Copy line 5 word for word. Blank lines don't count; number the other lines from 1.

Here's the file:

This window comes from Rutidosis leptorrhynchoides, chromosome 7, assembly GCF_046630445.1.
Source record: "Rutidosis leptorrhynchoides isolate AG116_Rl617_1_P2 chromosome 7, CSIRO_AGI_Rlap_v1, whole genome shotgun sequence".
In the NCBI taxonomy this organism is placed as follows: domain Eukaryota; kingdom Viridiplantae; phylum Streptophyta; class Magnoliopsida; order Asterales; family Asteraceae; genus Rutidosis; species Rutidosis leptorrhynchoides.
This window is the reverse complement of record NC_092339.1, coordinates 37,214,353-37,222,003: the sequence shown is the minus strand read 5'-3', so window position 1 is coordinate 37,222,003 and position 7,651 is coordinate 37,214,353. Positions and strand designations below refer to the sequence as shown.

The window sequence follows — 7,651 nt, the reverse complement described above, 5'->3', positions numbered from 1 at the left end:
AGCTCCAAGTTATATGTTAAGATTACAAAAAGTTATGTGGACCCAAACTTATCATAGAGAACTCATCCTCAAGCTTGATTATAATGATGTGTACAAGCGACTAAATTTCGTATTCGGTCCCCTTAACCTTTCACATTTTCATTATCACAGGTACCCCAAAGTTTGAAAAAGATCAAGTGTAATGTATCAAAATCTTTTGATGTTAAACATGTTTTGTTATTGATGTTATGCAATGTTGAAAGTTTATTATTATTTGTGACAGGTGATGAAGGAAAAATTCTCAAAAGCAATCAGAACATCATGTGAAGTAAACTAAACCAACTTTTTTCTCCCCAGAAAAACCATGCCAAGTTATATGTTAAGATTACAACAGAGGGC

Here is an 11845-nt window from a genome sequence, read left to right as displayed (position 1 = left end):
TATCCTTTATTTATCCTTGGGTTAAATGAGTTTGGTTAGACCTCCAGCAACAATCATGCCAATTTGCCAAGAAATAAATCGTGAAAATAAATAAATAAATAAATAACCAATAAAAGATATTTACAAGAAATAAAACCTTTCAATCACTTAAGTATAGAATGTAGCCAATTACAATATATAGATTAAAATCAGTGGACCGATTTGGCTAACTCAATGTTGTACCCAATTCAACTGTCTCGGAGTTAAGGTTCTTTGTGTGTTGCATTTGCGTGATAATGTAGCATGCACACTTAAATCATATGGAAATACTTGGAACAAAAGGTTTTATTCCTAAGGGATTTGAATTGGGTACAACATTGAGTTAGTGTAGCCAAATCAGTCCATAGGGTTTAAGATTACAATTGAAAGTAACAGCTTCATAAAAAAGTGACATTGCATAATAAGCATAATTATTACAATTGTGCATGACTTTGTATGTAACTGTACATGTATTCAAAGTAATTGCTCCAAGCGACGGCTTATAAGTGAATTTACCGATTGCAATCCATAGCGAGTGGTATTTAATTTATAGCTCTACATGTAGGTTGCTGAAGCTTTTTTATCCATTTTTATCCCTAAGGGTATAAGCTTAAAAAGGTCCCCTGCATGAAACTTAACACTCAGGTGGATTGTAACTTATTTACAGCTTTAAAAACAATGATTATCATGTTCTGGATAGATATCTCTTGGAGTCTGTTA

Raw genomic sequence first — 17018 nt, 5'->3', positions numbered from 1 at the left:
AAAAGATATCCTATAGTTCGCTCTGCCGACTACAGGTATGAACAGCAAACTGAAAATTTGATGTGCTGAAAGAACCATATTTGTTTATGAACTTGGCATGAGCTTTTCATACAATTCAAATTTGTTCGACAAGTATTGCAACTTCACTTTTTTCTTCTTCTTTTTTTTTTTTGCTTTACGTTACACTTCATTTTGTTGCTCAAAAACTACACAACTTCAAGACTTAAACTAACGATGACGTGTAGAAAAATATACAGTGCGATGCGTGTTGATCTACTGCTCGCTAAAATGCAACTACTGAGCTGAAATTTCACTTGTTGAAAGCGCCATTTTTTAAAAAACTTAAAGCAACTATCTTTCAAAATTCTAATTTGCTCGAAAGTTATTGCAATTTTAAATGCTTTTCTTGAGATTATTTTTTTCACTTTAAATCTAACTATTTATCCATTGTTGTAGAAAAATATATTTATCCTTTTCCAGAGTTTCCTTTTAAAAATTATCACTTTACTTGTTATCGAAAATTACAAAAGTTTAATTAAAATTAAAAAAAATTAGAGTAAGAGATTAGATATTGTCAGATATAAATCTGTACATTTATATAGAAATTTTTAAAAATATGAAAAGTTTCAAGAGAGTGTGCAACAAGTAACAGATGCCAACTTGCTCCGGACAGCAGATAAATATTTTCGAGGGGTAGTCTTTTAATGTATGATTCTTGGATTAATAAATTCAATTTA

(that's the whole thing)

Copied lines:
The window sequence follows — 7,651 nt, the reverse complement described above, 5'->3', positions numbered from 1 at the left end: